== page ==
Parameter

Control Group

N = 46

Cirrhotic

without  mHE

(COE)

N = 22

Cirrhotic

with  mHE

(CWE)

N = 21

P value

Age (mean±SD) yrs

48.2±11.4

49.2±12.3

49.9±13.6

P > 0.05

Sex (M/F)

32/ 14

16/ 6

15/ 6

P > 0.05

Education  (mean ± SD)  yrs          

14.3± 4.6

14.2±4.1

14.8±4.5

P > 0.05

Inverted Sleep Rhythm (No,%)

1(2.2%)

6 (27.3%)

18(85.7%)

P1 < 0.05*

P2< 0.01*

Severity of Liver Cirrhosis

Child-Pugh Grading (No,%)

                  A

                  B

                  C

NA

 

 

6 (4.5%)

10 (4.5%)

6 (9.1%)

 

 

5 ( 4.8%)

9 (14.3%)

7 (33.3%)

 

 

P > 0.05

 

Overt HE       

              Grade I

              Grade II

              Grade III

              Grade IV

NA

 

2 (9.1%)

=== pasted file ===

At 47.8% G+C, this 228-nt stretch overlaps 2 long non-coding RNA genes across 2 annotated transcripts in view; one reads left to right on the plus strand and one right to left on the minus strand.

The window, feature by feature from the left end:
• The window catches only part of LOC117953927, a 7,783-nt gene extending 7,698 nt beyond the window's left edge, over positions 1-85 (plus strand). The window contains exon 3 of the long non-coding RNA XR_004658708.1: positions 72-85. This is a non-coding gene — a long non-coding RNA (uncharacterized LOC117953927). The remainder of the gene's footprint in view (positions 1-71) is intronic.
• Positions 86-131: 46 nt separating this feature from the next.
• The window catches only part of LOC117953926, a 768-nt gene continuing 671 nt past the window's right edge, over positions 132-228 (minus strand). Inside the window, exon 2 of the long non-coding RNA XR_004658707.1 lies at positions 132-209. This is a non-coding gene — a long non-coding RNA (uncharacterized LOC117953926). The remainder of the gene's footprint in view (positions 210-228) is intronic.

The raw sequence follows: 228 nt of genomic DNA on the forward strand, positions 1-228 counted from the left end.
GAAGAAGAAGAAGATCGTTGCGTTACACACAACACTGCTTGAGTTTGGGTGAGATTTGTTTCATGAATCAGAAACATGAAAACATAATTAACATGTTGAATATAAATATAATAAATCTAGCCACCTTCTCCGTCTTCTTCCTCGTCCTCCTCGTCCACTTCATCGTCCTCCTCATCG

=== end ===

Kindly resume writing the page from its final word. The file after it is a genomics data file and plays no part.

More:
1 (4.5%)

0

0

 

9 (42.8%)

3 (14.3)

2 (95%)

0

P < 0.01*

 

N=Number, NA = Not applicable ,HE=Hepatic Encephalopathy, mHE=Minimal Hepatic Encephalopathy,

COE=Cirrhotic without Minimal Encephalopathy, CWE= Cirrhotic with Minimal Encephalopathy,

P1=Control vs. COE, P2= COE vs. CWE., *= Significant

 

Table 2. Frequency (number & %) of abnormalities in neuropsychometric tests, EEG, P300 Latency, and MRI among Study Groups.

 

Parameter

Control

N=46

Cirrhotic

without  mHE

(COE)

N=22

Cirrhotic

with  mHE

(CWE)

N = 21

P value

NCT-A 

0

0

7 (33.3%)

P < 0.01*

NCT-B

0

1(4.5%)

9 (38.1%)

P < 0.01*

DST

0

0

5 (23.8%)

P < 0.01*

BDT

0

0

6 (28.6%)

P < 0.01*

DS-F

0

0

4 (19.1%)

P < 0.01*

DS-B

0

0

5 (23.8%)

P < 0.01*

Total N of > 2 abnormal NPT

0

0

17(80.9%)

P < 0.01*

EEG

0

1 (4.5%)

10 (47.6%)

P < 0.01*

P300 Latency

0

1 (4.5%)

8 (38.1%)

P < 0.01*

MRI T1w Image High  Signal

                       Grade I

                       Grade II        

0

0

1 (4.5%)

2 (9.1%)

7 (33.3%)

10 (47.6%)

P < 0.05*

 

CWOE=Cirrhotic  with overt Encephalopathy, NPT=Neuropsychometric Tests, NCT-A=Number Connection